How Cosby won defamation case
Attorney Joe Richardson with Legal Learning on a move by Cosby lawyers commonly made before the plaintiff gets their 'day in court'
Attorneys for Cosby used a legal move commonly made before the plaintiff gets their ‘day in court’
In Federal court in Pennsylvania, a judge dismissed the three claims against Bill Cosby brought by Renita Hill, who alleged that Cosby and his attorney defamed her in the media related to her claims that Cosby raped her. Hill was one out of eight accusers that filed defamation in October 2015, charging that their reputations had been damaged after Cosby called them liars and extortionists.
On motion of Cosby, Judge Arthur Schwab ruled that the statements “do not support a claim for defamation as defined by Pennsylvania law” and said the claims were “pure opinion” and a “far cry from labeling [Hill] (and the other women who have made similar accusations) as liars or extortionists.”
Cosby wins civil case on early dispositive motion
In this case, Cosby’s attorneys took advantage of the opportunity to file an early dispositive motion, which is a frequent maneuver in such cases. Once a civil lawsuit is filed, there are several points at which a case may be delayed or dismissed entirely before the plaintiff gets their “day in court” at trial. Dispositive motions (key word: dispose) can effectively quash service, making the plaintiff do it over again, or deny jurisdiction over a defendant for one reason or another. Demurrers in state court force the plaintiff to go “back to the drawing board” and redraft certain causes of action.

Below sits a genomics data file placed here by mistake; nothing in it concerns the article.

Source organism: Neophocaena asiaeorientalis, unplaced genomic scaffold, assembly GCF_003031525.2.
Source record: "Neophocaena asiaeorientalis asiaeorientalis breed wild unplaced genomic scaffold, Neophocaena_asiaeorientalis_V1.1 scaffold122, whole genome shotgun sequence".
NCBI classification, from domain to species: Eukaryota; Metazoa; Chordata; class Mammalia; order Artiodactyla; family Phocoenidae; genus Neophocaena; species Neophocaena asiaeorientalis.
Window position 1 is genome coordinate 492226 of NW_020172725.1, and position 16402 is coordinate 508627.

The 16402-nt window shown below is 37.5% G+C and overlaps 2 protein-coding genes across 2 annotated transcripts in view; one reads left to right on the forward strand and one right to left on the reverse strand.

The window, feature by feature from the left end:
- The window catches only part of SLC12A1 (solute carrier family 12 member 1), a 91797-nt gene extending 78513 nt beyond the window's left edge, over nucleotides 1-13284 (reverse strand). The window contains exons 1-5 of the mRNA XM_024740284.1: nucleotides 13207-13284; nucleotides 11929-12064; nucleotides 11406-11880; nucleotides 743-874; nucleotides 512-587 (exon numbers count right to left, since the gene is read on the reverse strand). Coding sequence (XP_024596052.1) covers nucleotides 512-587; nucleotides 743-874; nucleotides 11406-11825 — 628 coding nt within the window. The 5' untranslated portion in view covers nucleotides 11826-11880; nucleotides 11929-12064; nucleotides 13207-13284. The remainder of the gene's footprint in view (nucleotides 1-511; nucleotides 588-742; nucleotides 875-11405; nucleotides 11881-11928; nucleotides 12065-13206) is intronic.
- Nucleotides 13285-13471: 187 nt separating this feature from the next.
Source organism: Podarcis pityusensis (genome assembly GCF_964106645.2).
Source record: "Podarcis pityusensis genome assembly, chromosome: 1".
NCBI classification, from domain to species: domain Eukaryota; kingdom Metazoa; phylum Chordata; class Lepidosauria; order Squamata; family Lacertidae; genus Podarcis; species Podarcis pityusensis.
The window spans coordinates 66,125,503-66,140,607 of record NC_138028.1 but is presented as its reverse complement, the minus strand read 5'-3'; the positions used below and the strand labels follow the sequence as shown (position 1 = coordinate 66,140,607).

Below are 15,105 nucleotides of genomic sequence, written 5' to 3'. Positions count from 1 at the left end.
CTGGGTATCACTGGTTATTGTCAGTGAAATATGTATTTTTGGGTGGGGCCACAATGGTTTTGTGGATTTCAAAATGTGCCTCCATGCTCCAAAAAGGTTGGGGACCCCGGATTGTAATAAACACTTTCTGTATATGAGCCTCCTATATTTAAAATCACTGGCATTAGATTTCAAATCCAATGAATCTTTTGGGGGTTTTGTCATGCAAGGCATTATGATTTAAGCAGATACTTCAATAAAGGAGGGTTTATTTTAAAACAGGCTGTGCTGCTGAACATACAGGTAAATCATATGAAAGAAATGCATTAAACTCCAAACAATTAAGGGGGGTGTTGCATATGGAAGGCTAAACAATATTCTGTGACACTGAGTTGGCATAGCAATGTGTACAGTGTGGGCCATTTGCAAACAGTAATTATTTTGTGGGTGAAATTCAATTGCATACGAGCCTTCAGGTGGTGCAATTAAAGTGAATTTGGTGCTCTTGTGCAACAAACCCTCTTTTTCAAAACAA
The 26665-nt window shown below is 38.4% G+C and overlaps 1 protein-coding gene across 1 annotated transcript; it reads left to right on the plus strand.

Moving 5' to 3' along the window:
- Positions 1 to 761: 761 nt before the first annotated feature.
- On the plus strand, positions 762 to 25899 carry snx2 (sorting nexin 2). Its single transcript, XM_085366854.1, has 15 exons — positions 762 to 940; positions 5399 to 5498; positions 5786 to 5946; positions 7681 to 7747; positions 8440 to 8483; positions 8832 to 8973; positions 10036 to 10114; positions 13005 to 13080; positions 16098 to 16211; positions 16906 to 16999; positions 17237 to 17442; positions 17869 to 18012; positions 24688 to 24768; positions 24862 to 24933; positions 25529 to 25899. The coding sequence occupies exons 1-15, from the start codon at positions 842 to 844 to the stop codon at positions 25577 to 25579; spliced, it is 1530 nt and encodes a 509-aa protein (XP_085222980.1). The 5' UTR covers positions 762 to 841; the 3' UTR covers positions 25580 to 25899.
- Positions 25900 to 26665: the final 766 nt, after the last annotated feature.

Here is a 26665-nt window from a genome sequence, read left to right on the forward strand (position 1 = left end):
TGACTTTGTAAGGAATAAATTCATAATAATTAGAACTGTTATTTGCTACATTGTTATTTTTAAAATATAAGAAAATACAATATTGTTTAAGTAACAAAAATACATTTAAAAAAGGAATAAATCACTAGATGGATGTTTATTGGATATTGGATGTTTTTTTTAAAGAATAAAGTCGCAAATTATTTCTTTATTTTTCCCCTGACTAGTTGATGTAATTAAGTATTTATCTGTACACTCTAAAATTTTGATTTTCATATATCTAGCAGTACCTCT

The ‘So What?’ move
The federal equivalent of the Demurrer (which is what Cosby filed) is the Motion to Dismiss. I like to call these the “So What?” motions. The Court assumes that the facts as pled are true for purposes of the motion, and the defendant, through the motion, is effectively saying “So What?”
In a negligence case, the elements to be alleged and proven are duty, breach, causation, and damages. If the allegations stated don’t show those elements, then the “So What?” motion makes the plaintiff redraft the cause of action, or maybe lose the case entirely because the cause of action cannot be repaired. In this case, Cosby’s argument was that the statements the plaintiff’s claims were made do not amount to defamation, which has its own elements under Pennsylvania law. Therefore, even if all of the allegations are true, there is still no cause of action stated, hence the plaintiff loses.
These tests at the pleading stage confirm that the pleading is proper. Proof of the case is a separate matter and the “hard part.” Therefore, there is no guarantee that this plaintiff would have won this case even if the Motion to Dismiss had not been granted. While this has no bearing on the criminal case, it is a welcome development for the embattled comedian.
Sixty individuals are accusing Cosby of sexual misconduct. And, in late December, a 2004 sexual assault case was reopened. He is currently free on a million-dollar bail. Cosby’s next criminal court date is February 2nd. – the editors